I sat and stared at the blank Word document for an hour, sipping my wine and listening to the hermit upstairs gripe about the unfamiliarity of the new place.  I gave up and went to bed, feeling dejected and thinking I'd never be able to write again in this strange and unwelcoming place.  (I have a tiny flair for the dramatic, eh?)

I am a total creature of habit, in case you hadn't noticed.  The stubborn hermit in my brain prevented me from getting any writing done for the first week in our new house.  I am finally getting into my routine again, but it made me think about how comfortable we writers get in our writing routines.  I realize not all writers out there are as stubborn about change as I am, but it seems to me that we all have found methods that work for us and get slightly cranky when they are disrupted.  It's a bit like sports players and their superstitious pre-game rituals, isn't it?  If I don't have the right light, the right music, and NO ONE sitting close enough to read my computer screen, (Yes, I am that uptight about people being able to read what I'm typing.  My own husband can attest to it.) then I can't seem to spit anything out.

I am also finding out that my routine is changing in the new place, because certain aspects of the old routine don't feel right anymore.  I used to write in the kitchen all the time at our old house.  The kitchen here holds no interest for my writer-hermit brain.  But now, for some reason, I feel the urge to write in the bedroom all the time.  I never wrote in the bedroom at our old house.  Just silly little things that make me ponder the writing process...

Where/when/how do you like to write?

Friday, May 10, 2013

The Importance of Not Writing and Literary Fitness

In my time away from the blog, I have had something of an epiphany.  It has been quite a long time since I last posted, and I apologize for that fact.  The Perfect Storm came together and wreaked havoc over my life for a couple weeks, but it has since dissipated and the sun shines once again.  A move, a health emergency, and technical difficulties all contributed to my absence.  I hadn't really realized how dependent I was on the internet until I was without it for ten days.  I hardly knew what to do with myself during the times I would normally be blogging or contributing to weekly writing prompts.  I actually reverted back to a notebook and pen for a week.  It was excruciating.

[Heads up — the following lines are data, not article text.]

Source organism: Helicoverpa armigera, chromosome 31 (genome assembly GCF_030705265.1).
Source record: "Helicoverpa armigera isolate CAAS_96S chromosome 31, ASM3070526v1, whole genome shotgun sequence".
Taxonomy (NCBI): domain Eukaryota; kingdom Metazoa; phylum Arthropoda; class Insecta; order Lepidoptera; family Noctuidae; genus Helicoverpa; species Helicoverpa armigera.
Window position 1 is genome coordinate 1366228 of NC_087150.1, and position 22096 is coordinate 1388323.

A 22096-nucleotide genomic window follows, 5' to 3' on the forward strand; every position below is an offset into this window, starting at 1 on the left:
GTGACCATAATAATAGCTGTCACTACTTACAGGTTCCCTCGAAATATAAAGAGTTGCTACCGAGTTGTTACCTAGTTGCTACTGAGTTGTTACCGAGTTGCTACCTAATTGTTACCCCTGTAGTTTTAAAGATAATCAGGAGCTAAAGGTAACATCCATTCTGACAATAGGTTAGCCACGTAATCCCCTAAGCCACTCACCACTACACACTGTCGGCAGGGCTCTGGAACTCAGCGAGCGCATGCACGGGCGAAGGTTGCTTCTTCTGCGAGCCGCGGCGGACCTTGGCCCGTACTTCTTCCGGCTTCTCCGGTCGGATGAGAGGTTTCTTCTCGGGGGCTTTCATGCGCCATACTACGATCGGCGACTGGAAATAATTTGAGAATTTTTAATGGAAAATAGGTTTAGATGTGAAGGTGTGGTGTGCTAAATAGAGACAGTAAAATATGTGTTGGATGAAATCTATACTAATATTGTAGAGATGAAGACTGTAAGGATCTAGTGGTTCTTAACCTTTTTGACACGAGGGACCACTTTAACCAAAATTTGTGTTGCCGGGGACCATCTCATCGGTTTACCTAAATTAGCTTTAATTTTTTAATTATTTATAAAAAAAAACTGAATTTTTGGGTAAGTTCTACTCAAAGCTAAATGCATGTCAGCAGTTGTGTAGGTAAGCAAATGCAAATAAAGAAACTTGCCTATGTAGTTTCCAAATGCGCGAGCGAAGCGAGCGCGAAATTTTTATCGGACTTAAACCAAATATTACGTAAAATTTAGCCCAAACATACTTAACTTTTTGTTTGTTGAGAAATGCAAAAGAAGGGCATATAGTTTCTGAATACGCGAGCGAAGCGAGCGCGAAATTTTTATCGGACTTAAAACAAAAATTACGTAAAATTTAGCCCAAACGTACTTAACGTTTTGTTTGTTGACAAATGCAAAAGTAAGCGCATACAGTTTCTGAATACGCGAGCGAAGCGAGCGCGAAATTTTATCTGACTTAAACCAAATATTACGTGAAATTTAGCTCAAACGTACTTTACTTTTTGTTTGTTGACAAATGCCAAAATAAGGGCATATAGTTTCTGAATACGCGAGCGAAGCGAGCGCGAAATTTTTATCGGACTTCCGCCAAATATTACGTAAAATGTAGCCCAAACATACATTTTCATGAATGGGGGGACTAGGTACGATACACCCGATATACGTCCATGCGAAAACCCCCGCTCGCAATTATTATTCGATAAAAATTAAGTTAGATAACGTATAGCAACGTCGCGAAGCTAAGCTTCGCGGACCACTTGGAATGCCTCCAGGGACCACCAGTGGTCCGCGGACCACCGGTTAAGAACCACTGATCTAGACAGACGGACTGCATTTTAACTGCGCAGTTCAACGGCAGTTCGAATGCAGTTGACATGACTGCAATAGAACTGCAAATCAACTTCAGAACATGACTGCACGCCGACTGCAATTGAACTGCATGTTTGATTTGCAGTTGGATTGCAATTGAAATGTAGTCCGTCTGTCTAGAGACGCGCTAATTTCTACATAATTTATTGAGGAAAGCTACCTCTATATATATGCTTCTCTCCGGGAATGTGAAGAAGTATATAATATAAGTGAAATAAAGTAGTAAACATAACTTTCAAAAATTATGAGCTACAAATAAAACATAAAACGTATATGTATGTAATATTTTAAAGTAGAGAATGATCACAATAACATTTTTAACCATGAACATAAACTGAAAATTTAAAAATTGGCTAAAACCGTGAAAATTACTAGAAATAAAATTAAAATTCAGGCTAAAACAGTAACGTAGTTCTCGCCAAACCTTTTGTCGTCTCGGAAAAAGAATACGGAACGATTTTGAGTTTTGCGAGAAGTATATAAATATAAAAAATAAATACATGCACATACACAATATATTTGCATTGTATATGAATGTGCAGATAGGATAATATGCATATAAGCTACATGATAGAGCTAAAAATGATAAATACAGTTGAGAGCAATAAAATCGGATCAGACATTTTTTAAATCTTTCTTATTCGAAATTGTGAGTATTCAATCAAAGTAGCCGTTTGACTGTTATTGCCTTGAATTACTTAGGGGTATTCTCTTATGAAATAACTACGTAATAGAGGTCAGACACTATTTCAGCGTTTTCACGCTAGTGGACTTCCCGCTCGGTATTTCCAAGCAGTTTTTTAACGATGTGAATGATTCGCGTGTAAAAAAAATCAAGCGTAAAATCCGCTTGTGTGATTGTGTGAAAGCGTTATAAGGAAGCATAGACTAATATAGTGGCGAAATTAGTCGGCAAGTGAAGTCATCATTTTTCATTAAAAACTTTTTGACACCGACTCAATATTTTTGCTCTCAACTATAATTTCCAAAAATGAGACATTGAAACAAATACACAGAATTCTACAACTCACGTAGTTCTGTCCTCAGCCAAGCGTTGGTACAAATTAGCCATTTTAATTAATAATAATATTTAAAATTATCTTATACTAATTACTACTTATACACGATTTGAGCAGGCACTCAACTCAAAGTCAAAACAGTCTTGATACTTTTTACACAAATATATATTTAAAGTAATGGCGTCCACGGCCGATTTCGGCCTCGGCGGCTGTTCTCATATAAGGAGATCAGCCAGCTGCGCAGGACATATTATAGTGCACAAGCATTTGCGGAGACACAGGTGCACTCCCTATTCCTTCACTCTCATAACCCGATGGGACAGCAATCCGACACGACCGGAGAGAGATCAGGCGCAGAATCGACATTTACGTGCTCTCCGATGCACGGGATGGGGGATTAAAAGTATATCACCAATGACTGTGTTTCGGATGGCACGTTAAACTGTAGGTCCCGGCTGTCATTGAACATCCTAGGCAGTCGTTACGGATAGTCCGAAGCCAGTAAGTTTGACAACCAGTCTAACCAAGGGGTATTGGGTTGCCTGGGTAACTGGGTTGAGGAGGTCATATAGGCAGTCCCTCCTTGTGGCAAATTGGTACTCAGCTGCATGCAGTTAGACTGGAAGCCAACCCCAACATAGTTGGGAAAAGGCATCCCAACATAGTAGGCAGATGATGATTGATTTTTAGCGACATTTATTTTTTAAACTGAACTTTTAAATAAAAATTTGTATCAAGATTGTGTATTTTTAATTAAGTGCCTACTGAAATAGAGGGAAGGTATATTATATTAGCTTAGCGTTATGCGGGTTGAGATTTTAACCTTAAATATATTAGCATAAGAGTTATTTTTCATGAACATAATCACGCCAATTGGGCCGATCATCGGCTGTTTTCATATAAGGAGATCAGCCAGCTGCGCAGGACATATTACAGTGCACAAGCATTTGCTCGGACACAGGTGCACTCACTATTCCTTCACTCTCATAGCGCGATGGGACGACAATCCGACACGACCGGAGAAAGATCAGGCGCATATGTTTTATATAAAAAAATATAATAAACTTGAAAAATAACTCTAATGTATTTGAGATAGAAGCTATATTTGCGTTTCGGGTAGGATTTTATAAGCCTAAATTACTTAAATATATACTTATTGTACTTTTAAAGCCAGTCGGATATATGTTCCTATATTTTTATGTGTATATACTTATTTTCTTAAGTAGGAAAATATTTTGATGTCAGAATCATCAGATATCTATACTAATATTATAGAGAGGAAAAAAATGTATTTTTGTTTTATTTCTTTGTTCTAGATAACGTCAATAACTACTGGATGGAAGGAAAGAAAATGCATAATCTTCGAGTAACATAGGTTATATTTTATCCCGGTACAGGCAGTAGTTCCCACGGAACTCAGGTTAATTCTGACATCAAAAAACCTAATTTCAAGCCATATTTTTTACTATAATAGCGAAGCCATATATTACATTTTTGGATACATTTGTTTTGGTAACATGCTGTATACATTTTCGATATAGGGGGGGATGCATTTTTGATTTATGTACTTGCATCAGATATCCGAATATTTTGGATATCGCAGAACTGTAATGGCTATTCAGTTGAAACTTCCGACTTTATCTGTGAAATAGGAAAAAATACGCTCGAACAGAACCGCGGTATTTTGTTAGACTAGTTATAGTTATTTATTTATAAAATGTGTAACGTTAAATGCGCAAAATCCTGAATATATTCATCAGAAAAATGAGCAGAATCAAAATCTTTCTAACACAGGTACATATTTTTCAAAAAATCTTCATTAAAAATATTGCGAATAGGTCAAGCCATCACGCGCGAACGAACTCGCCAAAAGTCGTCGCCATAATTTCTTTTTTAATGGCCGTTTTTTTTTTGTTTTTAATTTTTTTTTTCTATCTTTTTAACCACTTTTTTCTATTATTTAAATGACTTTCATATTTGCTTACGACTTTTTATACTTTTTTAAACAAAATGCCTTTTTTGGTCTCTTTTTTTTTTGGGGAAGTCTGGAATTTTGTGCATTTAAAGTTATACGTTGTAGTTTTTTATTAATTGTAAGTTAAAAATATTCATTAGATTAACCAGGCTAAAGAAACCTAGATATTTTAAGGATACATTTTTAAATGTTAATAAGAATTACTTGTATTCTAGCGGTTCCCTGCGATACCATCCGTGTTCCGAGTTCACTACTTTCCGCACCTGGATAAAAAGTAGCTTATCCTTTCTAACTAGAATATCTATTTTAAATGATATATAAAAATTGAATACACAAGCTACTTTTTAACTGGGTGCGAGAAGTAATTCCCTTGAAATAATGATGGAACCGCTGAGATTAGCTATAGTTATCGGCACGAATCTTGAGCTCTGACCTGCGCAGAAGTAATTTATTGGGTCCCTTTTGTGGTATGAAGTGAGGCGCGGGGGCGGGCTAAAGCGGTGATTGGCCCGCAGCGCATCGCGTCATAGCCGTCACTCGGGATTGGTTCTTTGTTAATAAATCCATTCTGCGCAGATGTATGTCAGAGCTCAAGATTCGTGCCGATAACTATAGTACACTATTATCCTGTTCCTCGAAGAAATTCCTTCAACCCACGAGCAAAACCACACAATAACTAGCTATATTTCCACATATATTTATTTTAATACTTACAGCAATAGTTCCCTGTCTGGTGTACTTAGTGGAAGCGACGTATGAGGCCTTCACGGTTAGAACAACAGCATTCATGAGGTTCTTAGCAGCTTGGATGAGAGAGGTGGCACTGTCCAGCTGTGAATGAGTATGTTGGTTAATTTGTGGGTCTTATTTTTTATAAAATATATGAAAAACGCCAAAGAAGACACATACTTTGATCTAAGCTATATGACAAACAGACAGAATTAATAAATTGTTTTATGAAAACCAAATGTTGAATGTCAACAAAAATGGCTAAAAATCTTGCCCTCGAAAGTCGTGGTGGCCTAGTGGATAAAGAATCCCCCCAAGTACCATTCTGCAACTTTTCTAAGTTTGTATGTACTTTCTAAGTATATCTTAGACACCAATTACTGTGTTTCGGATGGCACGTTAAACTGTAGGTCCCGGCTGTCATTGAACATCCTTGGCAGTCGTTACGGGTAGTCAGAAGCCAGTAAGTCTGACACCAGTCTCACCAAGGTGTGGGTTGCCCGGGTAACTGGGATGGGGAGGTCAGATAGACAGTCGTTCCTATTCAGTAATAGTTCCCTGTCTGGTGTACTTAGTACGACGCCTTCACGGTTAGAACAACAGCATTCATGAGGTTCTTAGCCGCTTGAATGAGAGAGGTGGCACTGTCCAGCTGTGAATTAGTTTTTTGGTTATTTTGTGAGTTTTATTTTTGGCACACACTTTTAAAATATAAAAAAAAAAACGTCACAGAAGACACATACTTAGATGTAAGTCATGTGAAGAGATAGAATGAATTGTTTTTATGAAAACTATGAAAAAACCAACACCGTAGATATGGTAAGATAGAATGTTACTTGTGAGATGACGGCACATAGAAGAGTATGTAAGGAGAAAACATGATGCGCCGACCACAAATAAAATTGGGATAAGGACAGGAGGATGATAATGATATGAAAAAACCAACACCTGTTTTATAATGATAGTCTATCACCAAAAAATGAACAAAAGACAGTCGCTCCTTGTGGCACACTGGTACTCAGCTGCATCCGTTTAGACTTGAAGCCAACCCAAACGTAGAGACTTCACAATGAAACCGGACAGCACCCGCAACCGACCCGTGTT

But enough excuses.  Onto the epiphany.  When the green light finally blinked at me on my modem, signaling I was once again connected digitally to that giant world wide web out there, I sat down and cranked out three thousand words-worth of stories, comments, and other public posts in about two hours.  It's such a wonderful feeling when the words just spill out of you, isn't it?  In all my excitement, I realized that taking some time away from the usual writing exercises had helped those creative juices to build up inside me until they poured out onto the page like literary kool-aid.

I have always believed that the writing mind is a muscle that needs to be exercised and toned just like any other muscle.  The same old boring workout, day after day, will keep it in shape.  I will always be able to write something, just as our muscles will always be able to perform average tasks like walking.  But the lesson I'm learning is that walking every single day for the rest of my life is boring.  Unless I take time out to absorb the world around me and let that creative kool-aid build up again, my writing muscles won't be able to do amazing things like yoga, kettle ball, or even that zumba thing I'm always hearing about.  (By the way, what the heck is zumba, anyway?)

Taking time away from the norm and letting current events sink in and marinate for a while is a good thing.  It helps us elevate our writing from the doldrums of "fine" and "nice".  I don't ever want my writing to be described as fine or nice.  That is boring, plain old vanilla, and vanilla is not what gets published.  I want to at least rise to Moose Tracks status.  (I apologize to all the vanilla lovers out there.  It's just not for me.)